international community should declare a "ban on
military flights over Kosova. That is one of the ways to
stop Serbian war machinery." Serbian forces have
frequently used aircraft and helicopter gunships in the
crackdown. Rugova also asked the international community
to supply protection for Kosovar refugees who want to go
home. He added that the Serbian paramilitary police are
preventing civilians from doing so. PM

SERBIA WARNS AGAINST 'LIES.' Ivica Dacic, who is a
spokesman for Yugoslav President Slobodan Milosevic's
Socialist Party of Serbia, said in Belgrade on 20 August
that warnings of an impending humanitarian catastrophe
in Kosova are "sensationalist lies" (see "RFE/RL
Newsline," 20 August 1998). He stressed that the real
problem in Kosova is "separatism and terrorism."
Elsewhere, Serbian Deputy Prime Minister Vojislav Seselj
said that, after a negotiated settlement is reached in
Kosova, the authorities will take a new census,
"correct" the voting lists in line with the results of
the census, and hold new elections, an RFE/RL's South
Slavic Service reported. PM

MEIDANI SAYS KOSOVARS CANNOT LIVE UNDER SERBS...
Albanian President Rexhep Meidani told dpa on 20 August
in Tirana that he believes the Kosova problem can be
solved in two stages, the first of which would be
autonomy. But, he added, "for me the final solution is
quite clear; there is only one...the Albanians can no
longer live under the Serbian regime." Meidani said the
Kosovars are "fighting for their freedom, for a normal
life for their children, for a life in which they will
not be suppressed," adding that "history teaches us that
when there is a struggle for life, freedom, and normal
education, it will end only after it achieves its
goals." Meidani nonetheless said he is opposed to the
creation of a "greater Albania," which implies that he
favors independence for Kosova. FS

...CALLS FOR INTERNATIONAL INVOLVEMENT. Meidani also
told dpa in Tirana on 20 August that the international
community should become more involved politically and
militarily in Kosova. "An international presence in
Kosova is needed to stop the fighting and open the way
to negotiations...If the bloodshed continues...the
negotiations [will] produce [no] results." Meidani
argued that international emphasis on talks is a
"miscalculation, which has actually given a free hand to
the Serbs" to carry out their crackdown. Meidani denied
allegations that Tirana gives material and training
support to the Kosova Liberation Army (UCK). He added
that "these fighters have been helped only by
individuals, not by the Albanian state.... Until now
[the state's] support has been only moral, but this
support could change, it could become stronger, if there
is no end in fighting." He doubted Serbia would attack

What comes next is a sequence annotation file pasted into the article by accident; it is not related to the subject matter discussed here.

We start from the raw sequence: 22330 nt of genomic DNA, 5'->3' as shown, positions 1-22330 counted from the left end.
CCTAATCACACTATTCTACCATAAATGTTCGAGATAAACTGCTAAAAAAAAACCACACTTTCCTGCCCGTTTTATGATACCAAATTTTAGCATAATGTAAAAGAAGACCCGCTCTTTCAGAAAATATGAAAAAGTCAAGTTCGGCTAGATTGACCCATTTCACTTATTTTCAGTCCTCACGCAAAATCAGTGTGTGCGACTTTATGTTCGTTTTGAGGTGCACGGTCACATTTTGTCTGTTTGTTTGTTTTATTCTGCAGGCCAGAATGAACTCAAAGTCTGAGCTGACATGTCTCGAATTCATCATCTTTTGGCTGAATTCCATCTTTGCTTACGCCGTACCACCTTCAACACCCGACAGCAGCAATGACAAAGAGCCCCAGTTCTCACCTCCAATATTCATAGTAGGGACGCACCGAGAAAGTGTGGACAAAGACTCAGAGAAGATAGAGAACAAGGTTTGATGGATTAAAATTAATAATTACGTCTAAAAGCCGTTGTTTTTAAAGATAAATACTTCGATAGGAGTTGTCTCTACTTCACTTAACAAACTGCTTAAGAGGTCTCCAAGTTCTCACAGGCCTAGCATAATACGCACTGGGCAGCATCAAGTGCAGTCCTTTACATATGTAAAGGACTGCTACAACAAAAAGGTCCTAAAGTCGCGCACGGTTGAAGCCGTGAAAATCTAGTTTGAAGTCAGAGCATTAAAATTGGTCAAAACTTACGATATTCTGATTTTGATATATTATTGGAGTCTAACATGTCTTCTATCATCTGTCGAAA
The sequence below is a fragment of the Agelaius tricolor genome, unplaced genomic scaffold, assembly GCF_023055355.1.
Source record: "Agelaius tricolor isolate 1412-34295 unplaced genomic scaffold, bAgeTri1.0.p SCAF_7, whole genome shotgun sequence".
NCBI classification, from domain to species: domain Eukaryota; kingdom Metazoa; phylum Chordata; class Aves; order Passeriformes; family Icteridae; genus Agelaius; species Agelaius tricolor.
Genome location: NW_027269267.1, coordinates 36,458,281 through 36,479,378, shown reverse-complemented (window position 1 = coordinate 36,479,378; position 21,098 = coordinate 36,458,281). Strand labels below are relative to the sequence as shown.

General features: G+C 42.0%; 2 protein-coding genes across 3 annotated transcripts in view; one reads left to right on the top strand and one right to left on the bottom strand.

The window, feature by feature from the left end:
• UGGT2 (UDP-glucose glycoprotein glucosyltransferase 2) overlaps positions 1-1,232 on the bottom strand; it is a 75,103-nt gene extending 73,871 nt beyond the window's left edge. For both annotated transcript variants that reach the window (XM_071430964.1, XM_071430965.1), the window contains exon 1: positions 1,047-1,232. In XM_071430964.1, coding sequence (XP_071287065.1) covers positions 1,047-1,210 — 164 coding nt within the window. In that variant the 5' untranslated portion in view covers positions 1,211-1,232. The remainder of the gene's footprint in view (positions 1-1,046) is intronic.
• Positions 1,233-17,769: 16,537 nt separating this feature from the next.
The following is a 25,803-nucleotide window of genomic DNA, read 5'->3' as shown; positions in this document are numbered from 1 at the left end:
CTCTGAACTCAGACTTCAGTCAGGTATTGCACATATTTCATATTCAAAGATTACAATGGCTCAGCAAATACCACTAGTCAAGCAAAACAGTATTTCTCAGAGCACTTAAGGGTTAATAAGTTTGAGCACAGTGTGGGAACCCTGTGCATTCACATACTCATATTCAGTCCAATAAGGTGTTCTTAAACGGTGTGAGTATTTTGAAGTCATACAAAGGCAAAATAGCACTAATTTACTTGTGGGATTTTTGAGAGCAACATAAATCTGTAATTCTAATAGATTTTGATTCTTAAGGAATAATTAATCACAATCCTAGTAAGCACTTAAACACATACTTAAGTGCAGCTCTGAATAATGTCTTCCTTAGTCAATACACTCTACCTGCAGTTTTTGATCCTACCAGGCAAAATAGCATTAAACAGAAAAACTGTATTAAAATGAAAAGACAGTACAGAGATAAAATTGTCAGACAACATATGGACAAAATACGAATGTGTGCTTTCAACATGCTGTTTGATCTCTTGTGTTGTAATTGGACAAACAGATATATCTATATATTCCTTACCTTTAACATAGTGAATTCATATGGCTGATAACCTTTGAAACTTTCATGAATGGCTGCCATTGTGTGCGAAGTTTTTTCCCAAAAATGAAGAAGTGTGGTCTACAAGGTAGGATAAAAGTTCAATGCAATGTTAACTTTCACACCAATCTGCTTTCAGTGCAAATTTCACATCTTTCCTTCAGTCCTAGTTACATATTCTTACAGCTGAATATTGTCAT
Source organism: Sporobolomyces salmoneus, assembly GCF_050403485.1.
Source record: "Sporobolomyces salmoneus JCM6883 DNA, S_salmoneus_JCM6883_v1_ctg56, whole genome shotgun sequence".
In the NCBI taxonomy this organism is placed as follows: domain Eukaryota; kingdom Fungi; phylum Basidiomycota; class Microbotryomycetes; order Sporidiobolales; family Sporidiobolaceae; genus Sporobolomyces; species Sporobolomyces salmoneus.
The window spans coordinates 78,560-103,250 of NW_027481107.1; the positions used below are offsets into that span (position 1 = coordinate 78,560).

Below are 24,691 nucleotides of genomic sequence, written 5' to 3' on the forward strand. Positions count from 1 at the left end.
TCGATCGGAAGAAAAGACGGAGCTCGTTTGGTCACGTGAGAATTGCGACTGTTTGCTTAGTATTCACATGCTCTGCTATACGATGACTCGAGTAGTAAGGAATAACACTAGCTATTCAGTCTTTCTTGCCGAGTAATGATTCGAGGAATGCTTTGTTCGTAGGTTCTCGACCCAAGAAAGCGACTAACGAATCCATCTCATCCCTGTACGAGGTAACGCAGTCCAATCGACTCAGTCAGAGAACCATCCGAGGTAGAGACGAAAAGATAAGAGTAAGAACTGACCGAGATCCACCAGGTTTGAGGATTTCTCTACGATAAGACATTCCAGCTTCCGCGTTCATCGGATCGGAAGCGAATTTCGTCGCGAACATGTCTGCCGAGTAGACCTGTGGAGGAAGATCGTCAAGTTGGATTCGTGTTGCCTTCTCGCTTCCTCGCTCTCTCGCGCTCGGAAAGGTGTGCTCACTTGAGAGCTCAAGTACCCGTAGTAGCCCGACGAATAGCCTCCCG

Albania, because in the past "they have attacked Albania
two or three times and have been defeated." FS

MOSCOW DIVIDED ON NATO EXERCISES IN ALBANIA. Foreign
ministry spokesman Valerii Nesterushkin told ITAR-TASS
on 20 August that the NATO exercises in Albania, in
which Russian troops are also taking part, do not pose
"any threat to the Federal Republic of Yugoslavia."
Nesterushkin said the exercises are a "timely measure"
to prevent the escalation of the conflict in Kosovo."
But the Defense Ministry's newspaper "Krasnaya zvezda"
the same day portrayed the exercises as precisely that.
"The West is not even trying to conceal its aggressive
plans against Yugoslavia," the newspaper said. Instead,
it is trying to find some legal basis for a "NATO
invasion of Yugoslavia." Consequently, "Krasnaya zvezda"
continued, the Russian soldiers taking part in the
exercises should be seen as "monitors" of NATO's
intentions. PG

OSCE WANTS NATO TO HELP KOSOVAR REFUGEES. OSCE
Ambassador to Albania Daan Everts told Reuters in Tirana
on 19 August that NATO units should be deployed in
Albania to help house Kosovar refugees. He said NATO
troops could assist the office of the United Nations
High Commissioner for Refugees to renovate buildings,
following the example of French troops who have been
renovating a dilapidated school in Kruja during
maneuvers this week. Everts warned that northern Albania
could face a humanitarian crisis if there were another
major influx of refugees in addition to the 14,000 who
have registered with the Albanian authorities since the
beginning of 1998. Tham Meechubot, who heads the UNHCR's
Tirana office, said that his organization is making
contingency plans for the arrival of up to 50,000
refugees. FS

U.S. TIGHTENS SECURITY IN ALBANIA. U.S. officials on 21
August canceled a planned visit by journalists to the
"USS La Salle," a warship that is taking part in NATO's
"Cooperative Assembly 1998" exercises. The ship left the
port of Durres but is still in Albanian waters. AP
reported from Tirana that the moves are security
precautions in the wake of U.S. attacks on presumed
terrorist centers in Afghanistan and Sudan the previous
day. PM

SPECIAL BOSNIAN SECURITY UNIT NOW READY. Italian Colonel
Vicenzo Coppola, who heads the Multinational Specialized
Unit in Bosnia, said in Sarajevo on 20 August that his